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Tell your kids: “You’re not in charge.”

That’s the first piece of advice I give when friends ask me for help with preparing their teenagers for college. I’ve been teaching for 16 years, first as a high school English teacher, then at the college level for the past four years. I know how tricky the move from high school to college is. While secondary schools pour their resources into helping students get into a good university, and adults rush to teach teens how to behave well socially, no one’s covering what kids need to know for, you know, the actual classes. I have a clear picture of what’s missing from their preparation. Here’s what to tell your college-bound students to help them succeed.

You’re not in charge in the classroom. Too many high school students are used to bossing their teachers around, bullying or whining their way to better grades, or keeping up a line of patter that amuses their classmates. Secondary teachers are often too busy or too powerless to protest. But at the college level, the professors are in charge and, for good or ill, have a great deal of latitude in grading, plus very little oversight. Failure to follow the guidelines, whether implicit or explicit, leads to lower grades. I see so many students arrive at college feeling cocky until the first tests or essays come back and they realize that the way they behave in the classroom matters.

Last semester, on the first day of class, I had a student who took out his phone as I went over the syllabus. I told him that he could put it away or leave, and his mouth dropped open in shock. Too bad, kid. Like it or not, college is a professor’s world; students just live in it. Which brings me to . . .

Do not play on your phone or laptop while your professor is lecturing. Yes, he sees you. No, he does not believe that you are “looking something up on Google.” No one is as good at multi-tasking as they believe.

Never complain to a professor about how busy you are. Yes, this is likely the busiest your 18-year-old self has ever felt, but it’s nothing compared with the average workload of an adult. Complain all you want to your friends, but to a professor? Never.

Learn how to attach a file. At most schools in the United States, students will be asked to use an online system (such as CourseWeb) to check their campus email regularly and to mail files to professors. Other tasks, including downloading PDFs and posting on message boards, are typical as well. I am constantly amazed at the number of students who arrive at college without even basic computer skills. But do not ask your professor to teach them to you. Because, remember . . .

A professor is not your administrative assistant. It is not her job to show you how to see the comments on a document, remind you about a deadline or explain what you missed when you took a class off. Read your syllabus or ask a classmate.

Make an extra effort. If you are given a chance to do another draft or lab, take it. If your professor suggests attending an on-campus event, go if you can. And above all, visit your professor during office hours. (Yes, interacting with professors can be weird, but they’re used to awkward conversations; they work in academia, the land of odd people, after all.) Do this particularly if you have any intention of asking this professor for a recommendation in the future. Every semester I am asked to recommend a student with whom I’ve had no interaction outside of class. It’s nearly impossible to sound convincing. Making a bit of an extra effort is a great way to show the professor that you care about the class and are an interesting, industrious person. Your intellect will grow because of it, too.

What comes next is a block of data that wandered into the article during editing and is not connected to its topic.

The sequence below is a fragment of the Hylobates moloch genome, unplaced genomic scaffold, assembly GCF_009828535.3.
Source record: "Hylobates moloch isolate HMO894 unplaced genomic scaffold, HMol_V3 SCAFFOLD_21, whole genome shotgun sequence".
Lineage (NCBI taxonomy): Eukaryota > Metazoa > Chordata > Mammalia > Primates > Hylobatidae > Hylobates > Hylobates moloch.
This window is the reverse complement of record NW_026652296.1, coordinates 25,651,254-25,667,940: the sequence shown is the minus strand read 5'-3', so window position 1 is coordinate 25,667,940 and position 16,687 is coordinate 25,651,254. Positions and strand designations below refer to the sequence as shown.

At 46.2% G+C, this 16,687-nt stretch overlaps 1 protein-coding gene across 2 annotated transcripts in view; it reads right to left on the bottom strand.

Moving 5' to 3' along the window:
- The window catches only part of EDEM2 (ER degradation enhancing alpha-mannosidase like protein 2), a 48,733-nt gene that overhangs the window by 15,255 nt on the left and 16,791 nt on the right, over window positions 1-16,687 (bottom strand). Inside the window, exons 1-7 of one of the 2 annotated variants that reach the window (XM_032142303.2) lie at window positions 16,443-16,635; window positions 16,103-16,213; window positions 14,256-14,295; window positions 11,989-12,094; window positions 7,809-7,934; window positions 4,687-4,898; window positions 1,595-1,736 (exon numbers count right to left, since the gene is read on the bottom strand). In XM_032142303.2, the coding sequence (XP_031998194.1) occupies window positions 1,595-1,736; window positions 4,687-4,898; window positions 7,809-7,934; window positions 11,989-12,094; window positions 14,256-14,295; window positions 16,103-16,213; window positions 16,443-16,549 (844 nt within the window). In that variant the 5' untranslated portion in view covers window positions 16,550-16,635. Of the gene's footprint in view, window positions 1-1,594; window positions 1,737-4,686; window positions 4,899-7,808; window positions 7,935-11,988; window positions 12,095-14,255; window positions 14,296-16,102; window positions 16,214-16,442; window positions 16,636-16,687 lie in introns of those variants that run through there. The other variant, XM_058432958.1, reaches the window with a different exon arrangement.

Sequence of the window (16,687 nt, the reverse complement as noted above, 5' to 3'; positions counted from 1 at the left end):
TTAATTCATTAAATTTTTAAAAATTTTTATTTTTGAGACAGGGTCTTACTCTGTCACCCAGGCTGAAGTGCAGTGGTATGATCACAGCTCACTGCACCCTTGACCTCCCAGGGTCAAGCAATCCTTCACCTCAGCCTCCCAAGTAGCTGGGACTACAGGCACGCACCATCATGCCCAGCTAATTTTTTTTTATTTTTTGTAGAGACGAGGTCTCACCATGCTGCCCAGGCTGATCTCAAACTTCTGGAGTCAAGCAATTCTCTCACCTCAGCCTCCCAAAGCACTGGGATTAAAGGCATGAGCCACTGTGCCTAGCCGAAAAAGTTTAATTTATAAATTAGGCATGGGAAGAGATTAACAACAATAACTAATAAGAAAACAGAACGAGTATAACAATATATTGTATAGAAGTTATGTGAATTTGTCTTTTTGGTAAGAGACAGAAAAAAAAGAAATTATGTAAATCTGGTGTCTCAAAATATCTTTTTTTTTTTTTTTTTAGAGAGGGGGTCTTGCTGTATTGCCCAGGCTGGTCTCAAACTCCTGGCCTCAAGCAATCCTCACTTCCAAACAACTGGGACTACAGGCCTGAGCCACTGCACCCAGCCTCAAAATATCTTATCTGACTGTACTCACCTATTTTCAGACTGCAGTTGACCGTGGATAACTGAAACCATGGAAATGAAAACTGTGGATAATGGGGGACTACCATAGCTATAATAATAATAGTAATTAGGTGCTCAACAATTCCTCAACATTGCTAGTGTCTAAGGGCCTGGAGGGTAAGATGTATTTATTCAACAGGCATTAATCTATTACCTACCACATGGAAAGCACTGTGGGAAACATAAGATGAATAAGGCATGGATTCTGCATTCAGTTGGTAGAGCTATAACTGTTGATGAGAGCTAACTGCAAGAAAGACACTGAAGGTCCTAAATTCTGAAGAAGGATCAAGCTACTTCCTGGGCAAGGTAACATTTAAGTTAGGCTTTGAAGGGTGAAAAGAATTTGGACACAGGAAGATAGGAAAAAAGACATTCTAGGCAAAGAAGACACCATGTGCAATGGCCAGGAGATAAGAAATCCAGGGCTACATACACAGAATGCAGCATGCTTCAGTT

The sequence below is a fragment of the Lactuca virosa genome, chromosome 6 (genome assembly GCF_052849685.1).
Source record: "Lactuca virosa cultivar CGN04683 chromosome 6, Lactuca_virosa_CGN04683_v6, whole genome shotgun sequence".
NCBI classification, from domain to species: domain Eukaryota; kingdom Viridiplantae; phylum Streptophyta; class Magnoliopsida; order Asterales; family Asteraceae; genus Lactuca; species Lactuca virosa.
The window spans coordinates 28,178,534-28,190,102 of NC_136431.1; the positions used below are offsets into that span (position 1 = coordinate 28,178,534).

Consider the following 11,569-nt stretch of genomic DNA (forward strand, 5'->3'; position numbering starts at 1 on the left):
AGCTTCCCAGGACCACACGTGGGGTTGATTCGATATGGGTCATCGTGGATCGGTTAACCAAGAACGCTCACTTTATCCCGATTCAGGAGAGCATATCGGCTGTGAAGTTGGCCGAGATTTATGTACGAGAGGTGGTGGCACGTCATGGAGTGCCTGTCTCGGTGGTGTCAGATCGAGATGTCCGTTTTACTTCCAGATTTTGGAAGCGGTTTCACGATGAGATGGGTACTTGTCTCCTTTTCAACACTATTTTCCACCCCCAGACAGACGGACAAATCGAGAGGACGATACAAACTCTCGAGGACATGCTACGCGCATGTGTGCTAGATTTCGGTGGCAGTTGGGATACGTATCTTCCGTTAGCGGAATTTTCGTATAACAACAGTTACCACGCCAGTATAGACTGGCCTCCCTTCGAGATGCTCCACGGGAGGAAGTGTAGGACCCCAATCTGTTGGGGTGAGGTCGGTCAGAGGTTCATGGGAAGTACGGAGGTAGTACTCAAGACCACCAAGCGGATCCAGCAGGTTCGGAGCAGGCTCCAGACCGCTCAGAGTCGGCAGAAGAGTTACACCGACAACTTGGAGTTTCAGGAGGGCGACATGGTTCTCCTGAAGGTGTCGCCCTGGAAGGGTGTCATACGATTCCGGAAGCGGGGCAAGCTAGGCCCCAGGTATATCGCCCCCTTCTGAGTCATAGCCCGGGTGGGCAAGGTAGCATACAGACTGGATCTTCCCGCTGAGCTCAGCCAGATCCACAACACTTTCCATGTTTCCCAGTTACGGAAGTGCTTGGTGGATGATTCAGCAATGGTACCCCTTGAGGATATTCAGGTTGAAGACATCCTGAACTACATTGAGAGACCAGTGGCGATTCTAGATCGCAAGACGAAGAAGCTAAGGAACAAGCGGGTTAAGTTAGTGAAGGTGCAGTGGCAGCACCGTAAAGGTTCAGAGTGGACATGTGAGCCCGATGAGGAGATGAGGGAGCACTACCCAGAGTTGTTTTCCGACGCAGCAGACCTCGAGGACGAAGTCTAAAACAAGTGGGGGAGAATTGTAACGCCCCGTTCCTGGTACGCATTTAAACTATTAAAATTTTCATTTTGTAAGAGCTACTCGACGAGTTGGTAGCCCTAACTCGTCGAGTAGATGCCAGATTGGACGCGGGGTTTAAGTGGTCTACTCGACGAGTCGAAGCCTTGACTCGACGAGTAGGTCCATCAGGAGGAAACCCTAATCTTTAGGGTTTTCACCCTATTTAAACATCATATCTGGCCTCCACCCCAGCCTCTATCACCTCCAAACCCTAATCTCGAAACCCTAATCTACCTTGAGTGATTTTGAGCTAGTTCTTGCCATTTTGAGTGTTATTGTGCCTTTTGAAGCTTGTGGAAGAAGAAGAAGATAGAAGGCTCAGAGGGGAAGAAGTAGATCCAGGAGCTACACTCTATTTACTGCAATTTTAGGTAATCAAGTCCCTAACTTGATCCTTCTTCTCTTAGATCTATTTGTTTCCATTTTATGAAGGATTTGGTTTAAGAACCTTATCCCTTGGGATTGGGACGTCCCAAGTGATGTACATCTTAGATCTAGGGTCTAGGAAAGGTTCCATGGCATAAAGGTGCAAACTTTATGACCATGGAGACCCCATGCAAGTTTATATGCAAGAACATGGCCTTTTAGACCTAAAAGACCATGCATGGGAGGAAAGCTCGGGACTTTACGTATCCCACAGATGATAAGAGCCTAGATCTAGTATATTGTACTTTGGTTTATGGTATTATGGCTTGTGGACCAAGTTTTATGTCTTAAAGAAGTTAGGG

Become aware of your preconceived ideas about people and seek to eradicate them. Or, another way to put this is: Don’t treat your female professors like they’re your mom. I’m sure every professor is tired of dealing with students who assume, based on their demographic characteristics, that they have qualities they don’t actually possess. As a white woman in my early 40s, I can only point to the countless students I’ve had who’ve expected me to be “nice” or “understanding” despite a rather hard-driving teaching persona and a clear statement on my syllabus that I am not especially nice. Yet every semester, a clueless student will ask me to boost his grade, give her more time on an essay or let him miss an extra class. This tendency toward stereotyping is hard to see in yourself, but it’s deeply hurtful and alienating for the professors who are its victims. Remember how you felt the last time someone made an assumption about you based on your age, gender or race, and try to keep from making anyone feel the same way, ever.

I hope these suggestions will help your freshmen-to-be. For younger teenagers, teaching independence and clarity of thinking during high school makes the transition to college easier. Most of my students get there eventually, but those who arrive already aware of these tips have a much happier start to their college careers.

Reed is a former high school English and theater teacher, and is now a freelance writer and teacher of college English and creative writing. She’s on Twitter @sreed151.

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